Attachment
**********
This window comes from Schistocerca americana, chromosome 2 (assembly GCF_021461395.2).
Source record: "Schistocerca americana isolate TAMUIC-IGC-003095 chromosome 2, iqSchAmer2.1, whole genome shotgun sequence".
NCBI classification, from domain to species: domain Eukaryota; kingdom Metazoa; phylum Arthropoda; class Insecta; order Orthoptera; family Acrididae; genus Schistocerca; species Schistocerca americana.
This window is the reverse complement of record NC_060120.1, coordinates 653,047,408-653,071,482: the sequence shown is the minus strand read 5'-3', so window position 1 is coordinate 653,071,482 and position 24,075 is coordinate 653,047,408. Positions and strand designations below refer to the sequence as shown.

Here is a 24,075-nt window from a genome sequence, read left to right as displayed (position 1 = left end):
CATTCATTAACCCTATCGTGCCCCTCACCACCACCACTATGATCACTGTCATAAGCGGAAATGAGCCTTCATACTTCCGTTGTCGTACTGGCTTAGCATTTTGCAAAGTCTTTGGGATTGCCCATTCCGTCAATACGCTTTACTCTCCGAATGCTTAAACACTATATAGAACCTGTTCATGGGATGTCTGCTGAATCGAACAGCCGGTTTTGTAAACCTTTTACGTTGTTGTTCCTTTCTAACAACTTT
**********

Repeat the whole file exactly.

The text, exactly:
This window comes from Schistocerca americana, chromosome 2 (assembly GCF_021461395.2).
Source record: "Schistocerca americana isolate TAMUIC-IGC-003095 chromosome 2, iqSchAmer2.1, whole genome shotgun sequence".
NCBI classification, from domain to species: domain Eukaryota; kingdom Metazoa; phylum Arthropoda; class Insecta; order Orthoptera; family Acrididae; genus Schistocerca; species Schistocerca americana.
This window is the reverse complement of record NC_060120.1, coordinates 653,047,408-653,071,482: the sequence shown is the minus strand read 5'-3', so window position 1 is coordinate 653,071,482 and position 24,075 is coordinate 653,047,408. Positions and strand designations below refer to the sequence as shown.

Here is a 24,075-nt window from a genome sequence, read left to right as displayed (position 1 = left end):
CATTCATTAACCCTATCGTGCCCCTCACCACCACCACTATGATCACTGTCATAAGCGGAAATGAGCCTTCATACTTCCGTTGTCGTACTGGCTTAGCATTTTGCAAAGTCTTTGGGATTGCCCATTCCGTCAATACGCTTTACTCTCCGAATGCTTAAACACTATATAGAACCTGTTCATGGGATGTCTGCTGAATCGAACAGCCGGTTTTGTAAACCTTTTACGTTGTTGTTCCTTTCTAACAACTTT